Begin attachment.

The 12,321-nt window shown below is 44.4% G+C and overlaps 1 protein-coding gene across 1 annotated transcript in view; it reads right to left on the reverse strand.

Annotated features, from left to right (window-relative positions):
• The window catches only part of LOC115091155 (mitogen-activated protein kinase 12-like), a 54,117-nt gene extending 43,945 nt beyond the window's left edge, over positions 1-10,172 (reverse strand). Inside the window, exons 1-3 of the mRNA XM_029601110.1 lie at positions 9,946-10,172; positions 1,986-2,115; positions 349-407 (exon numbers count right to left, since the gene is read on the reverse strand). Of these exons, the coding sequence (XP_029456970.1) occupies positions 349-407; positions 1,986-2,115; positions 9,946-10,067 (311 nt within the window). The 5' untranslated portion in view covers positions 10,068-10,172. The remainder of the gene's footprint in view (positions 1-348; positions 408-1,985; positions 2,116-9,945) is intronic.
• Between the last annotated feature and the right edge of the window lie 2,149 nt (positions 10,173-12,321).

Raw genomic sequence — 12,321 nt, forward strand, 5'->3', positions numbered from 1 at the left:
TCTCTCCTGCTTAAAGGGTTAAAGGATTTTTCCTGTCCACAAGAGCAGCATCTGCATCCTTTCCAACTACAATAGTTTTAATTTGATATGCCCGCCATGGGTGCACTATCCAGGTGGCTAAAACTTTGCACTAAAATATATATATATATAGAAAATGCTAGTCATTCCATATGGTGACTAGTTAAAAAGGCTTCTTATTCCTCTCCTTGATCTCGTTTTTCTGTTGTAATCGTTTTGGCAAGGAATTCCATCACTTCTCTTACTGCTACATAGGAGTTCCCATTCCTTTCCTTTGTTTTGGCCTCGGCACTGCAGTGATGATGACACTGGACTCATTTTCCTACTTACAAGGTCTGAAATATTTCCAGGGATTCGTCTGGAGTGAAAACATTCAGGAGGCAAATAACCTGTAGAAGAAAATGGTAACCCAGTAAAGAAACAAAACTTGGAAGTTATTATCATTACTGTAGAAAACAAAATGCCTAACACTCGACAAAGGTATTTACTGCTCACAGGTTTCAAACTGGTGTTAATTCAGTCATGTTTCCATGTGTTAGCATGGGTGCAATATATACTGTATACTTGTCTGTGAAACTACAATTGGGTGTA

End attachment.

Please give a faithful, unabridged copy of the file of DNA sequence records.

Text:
The 12,321-nt window shown below is 44.4% G+C and overlaps 1 protein-coding gene across 1 annotated transcript in view; it reads right to left on the reverse strand.

Annotated features, from left to right (window-relative positions):
• The window catches only part of LOC115091155 (mitogen-activated protein kinase 12-like), a 54,117-nt gene extending 43,945 nt beyond the window's left edge, over positions 1-10,172 (reverse strand). Inside the window, exons 1-3 of the mRNA XM_029601110.1 lie at positions 9,946-10,172; positions 1,986-2,115; positions 349-407 (exon numbers count right to left, since the gene is read on the reverse strand). Of these exons, the coding sequence (XP_029456970.1) occupies positions 349-407; positions 1,986-2,115; positions 9,946-10,067 (311 nt within the window). The 5' untranslated portion in view covers positions 10,068-10,172. The remainder of the gene's footprint in view (positions 1-348; positions 408-1,985; positions 2,116-9,945) is intronic.
• Between the last annotated feature and the right edge of the window lie 2,149 nt (positions 10,173-12,321).

Raw genomic sequence — 12,321 nt, forward strand, 5'->3', positions numbered from 1 at the left:
TCTCTCCTGCTTAAAGGGTTAAAGGATTTTTCCTGTCCACAAGAGCAGCATCTGCATCCTTTCCAACTACAATAGTTTTAATTTGATATGCCCGCCATGGGTGCACTATCCAGGTGGCTAAAACTTTGCACTAAAATATATATATATATAGAAAATGCTAGTCATTCCATATGGTGACTAGTTAAAAAGGCTTCTTATTCCTCTCCTTGATCTCGTTTTTCTGTTGTAATCGTTTTGGCAAGGAATTCCATCACTTCTCTTACTGCTACATAGGAGTTCCCATTCCTTTCCTTTGTTTTGGCCTCGGCACTGCAGTGATGATGACACTGGACTCATTTTCCTACTTACAAGGTCTGAAATATTTCCAGGGATTCGTCTGGAGTGAAAACATTCAGGAGGCAAATAACCTGTAGAAGAAAATGGTAACCCAGTAAAGAAACAAAACTTGGAAGTTATTATCATTACTGTAGAAAACAAAATGCCTAACACTCGACAAAGGTATTTACTGCTCACAGGTTTCAAACTGGTGTTAATTCAGTCATGTTTCCATGTGTTAGCATGGGTGCAATATATACTGTATACTTGTCTGTGAAACTACAATTGGGTGTA